BABYLON ELECTRIFIED (1888): ANCIENT SCIENCE FICTION

Babylon ElectrifiedBABYLON ELECTRIFIED (1888) – Written by Albert Bleunard. In the tradition of his fellow Frenchman, Jules Verne, Bleunard crafted this work of science fiction with an international cast.

British magnate Sir James Badger wants to reestablish old trade routes leading from Europe eastward through Mesopotamia and the Persian Gulf. He and his associates plan a railroad but lack of coal in sufficient quantities seems to be a project-killer.

Jack Adams, one of Badger’s colleagues, recommends the new invention of a French electrical engineer and inventor named Cornille. This inventor has designed a method of generating electricity from sunlight aka solar power. He agrees to let his technology be used to construct an electric train for the railroad project. 

Things get underway, with hydroelectric dams built in the mountains of Kurdistan and wind plus tidal power-stations set up in the Persian Gulf. Cornille’s solar tech will be used for the overwhelming majority of the territory to be covered.

Portions of the book are like travelogues, again in the style of Verne, as the massive engineering project heads East through Syria and Mesopotamia. Our main characters on this expedition are Sir James, his daughter Nelly, Cornille himself and Jack Adams.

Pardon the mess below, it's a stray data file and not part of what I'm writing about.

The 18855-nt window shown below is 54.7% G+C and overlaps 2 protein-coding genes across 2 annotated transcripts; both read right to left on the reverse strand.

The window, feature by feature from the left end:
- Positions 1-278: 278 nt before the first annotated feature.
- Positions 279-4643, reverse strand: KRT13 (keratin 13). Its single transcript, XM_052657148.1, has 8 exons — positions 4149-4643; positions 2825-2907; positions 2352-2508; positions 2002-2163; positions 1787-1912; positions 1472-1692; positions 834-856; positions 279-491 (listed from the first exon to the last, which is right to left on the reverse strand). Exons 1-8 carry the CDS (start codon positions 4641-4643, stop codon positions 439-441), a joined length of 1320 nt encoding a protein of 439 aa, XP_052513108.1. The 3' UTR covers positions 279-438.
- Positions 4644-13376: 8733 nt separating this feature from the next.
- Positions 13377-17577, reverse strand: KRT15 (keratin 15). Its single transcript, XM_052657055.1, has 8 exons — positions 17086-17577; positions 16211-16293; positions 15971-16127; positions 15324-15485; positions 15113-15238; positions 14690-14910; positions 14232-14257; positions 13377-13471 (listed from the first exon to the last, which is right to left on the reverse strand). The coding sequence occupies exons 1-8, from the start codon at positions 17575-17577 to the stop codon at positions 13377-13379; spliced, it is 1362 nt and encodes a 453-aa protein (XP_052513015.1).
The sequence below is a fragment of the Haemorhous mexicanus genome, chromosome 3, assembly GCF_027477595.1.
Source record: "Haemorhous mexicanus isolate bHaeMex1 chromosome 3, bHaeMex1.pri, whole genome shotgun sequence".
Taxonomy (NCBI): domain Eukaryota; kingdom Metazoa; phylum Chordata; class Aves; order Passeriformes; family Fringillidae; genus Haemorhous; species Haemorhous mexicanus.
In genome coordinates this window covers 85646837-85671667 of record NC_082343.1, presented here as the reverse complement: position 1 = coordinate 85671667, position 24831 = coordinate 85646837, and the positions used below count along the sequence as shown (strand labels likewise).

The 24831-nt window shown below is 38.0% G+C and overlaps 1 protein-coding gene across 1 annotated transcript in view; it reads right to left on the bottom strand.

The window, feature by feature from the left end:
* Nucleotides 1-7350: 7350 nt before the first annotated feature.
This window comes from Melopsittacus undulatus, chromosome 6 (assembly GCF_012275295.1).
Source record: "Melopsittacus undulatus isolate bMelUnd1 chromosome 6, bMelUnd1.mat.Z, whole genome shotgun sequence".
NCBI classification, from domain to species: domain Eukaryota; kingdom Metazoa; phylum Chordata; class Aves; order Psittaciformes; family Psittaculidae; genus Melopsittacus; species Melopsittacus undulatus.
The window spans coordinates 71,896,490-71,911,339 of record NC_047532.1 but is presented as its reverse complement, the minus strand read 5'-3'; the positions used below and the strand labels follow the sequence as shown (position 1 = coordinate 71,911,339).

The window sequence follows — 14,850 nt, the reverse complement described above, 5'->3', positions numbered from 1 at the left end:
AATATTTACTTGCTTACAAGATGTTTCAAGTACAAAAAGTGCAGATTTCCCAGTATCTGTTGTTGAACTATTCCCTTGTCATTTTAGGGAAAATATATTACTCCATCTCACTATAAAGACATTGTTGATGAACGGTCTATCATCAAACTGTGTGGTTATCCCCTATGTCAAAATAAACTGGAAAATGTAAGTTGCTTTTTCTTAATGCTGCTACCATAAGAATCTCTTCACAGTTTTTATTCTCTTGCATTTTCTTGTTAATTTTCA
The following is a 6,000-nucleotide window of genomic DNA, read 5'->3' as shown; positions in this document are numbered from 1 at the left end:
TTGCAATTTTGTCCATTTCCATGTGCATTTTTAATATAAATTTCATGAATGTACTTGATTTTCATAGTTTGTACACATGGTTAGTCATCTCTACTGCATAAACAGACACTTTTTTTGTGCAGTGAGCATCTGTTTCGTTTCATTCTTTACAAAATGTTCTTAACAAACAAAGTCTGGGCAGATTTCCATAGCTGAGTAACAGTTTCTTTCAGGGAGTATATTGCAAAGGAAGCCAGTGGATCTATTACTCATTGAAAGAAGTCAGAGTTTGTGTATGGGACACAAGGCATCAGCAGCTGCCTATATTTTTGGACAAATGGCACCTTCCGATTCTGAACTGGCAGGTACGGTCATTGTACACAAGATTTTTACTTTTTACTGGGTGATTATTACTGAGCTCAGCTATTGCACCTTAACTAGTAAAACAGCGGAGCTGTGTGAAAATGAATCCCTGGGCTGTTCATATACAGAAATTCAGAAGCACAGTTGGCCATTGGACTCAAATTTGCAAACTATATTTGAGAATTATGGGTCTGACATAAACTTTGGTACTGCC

Not content with finishing the electrical railroad project, Sir James develops the grandiose plan to erect a futuristic, all-electric city on the site of ancient Babylon. This, too, is accomplished with the help of our other main characters.

The new city is called Liberty and not only produces enough electricity for itself but also enough to power half of Europe once an enormous cable can be constructed to reach from Liberty back to Europe. Sort of an electrical version of an oil pipeline.

Sir James and Cornille proceed with this project as well. Though the Westerners have negotiated with the supposed political powers in the regions they have traveled through, the superstitious locals grow increasingly troubled over the seemingly devilish power of the electrical city.

Eventually the locals outside Liberty also fear that more and more Europeans will migrate to the area and they plan to stop that. An uprising breaks out and in the chaos the city is destroyed. Adams is killed in an explosion but the other main characters make their escape, albeit with injuries.

Once back in London, Sir James ponders where things went wrong. He vows that in any future projects of this kind he will emphasize staying on good terms with the local population, not just their political masters who are often hundreds of miles away.

Babylon Electrified is pretty entertaining with exotic adventure, science fiction and romance (between guess who and guess who). Nobody is depicted as a true villain, not the locals who destroy the electrical city nor the Westerners with their grand designs.

Like much later science fiction this story presents the events with a message that both sides will have hopefully learned from this disaster as they move forward.     

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